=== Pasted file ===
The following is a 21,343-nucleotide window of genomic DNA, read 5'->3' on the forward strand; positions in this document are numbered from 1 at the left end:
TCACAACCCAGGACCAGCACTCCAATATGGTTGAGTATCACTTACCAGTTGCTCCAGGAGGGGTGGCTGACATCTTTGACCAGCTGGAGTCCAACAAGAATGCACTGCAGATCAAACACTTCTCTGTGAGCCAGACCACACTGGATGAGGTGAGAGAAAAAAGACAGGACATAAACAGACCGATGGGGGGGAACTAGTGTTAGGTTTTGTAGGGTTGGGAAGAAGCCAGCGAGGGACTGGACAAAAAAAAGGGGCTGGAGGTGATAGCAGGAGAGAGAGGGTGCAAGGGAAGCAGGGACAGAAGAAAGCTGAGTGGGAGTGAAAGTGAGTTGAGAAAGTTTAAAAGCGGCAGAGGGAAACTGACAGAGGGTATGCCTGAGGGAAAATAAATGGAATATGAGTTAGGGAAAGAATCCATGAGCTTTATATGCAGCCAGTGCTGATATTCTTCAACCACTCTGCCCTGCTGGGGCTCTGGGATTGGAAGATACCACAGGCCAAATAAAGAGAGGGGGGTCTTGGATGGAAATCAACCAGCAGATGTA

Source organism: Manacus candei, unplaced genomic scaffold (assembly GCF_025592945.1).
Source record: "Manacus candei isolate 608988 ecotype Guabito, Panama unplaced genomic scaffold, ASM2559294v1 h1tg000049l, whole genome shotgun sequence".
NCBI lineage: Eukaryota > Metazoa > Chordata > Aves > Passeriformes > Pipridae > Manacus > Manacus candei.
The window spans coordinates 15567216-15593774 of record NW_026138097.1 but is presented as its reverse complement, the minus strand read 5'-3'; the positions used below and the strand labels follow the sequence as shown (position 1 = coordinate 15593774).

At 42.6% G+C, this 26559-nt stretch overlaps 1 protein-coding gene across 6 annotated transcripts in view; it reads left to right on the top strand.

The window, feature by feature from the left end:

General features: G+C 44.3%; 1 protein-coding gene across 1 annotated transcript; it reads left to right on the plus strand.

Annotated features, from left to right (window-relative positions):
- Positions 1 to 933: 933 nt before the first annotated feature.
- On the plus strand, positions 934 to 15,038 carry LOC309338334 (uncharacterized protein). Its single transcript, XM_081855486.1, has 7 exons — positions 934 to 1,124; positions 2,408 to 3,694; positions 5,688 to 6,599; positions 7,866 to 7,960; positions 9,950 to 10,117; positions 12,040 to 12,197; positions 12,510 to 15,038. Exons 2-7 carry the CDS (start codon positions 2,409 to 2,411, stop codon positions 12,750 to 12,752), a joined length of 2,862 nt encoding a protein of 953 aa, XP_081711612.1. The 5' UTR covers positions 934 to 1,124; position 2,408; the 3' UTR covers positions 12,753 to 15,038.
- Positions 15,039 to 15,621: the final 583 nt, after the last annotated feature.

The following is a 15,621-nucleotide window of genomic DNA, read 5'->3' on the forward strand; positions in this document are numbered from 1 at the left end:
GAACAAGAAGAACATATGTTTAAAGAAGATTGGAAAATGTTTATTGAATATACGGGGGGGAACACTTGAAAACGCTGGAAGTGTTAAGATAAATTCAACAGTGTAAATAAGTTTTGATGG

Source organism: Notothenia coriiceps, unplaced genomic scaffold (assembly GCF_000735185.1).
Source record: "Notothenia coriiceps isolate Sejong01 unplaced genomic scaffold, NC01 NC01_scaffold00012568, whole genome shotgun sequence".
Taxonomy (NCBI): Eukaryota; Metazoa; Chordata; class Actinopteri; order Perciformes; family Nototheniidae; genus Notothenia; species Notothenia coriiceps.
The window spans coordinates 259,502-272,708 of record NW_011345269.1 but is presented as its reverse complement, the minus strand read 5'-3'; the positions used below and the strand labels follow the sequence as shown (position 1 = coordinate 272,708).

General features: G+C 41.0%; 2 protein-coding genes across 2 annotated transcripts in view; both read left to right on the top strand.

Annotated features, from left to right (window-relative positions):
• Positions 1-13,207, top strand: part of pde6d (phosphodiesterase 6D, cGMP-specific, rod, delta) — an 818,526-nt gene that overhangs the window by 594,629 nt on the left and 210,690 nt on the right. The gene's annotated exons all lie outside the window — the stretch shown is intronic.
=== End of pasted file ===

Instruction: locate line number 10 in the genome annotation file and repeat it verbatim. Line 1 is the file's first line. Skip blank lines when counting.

Annotated features, from left to right (window-relative positions):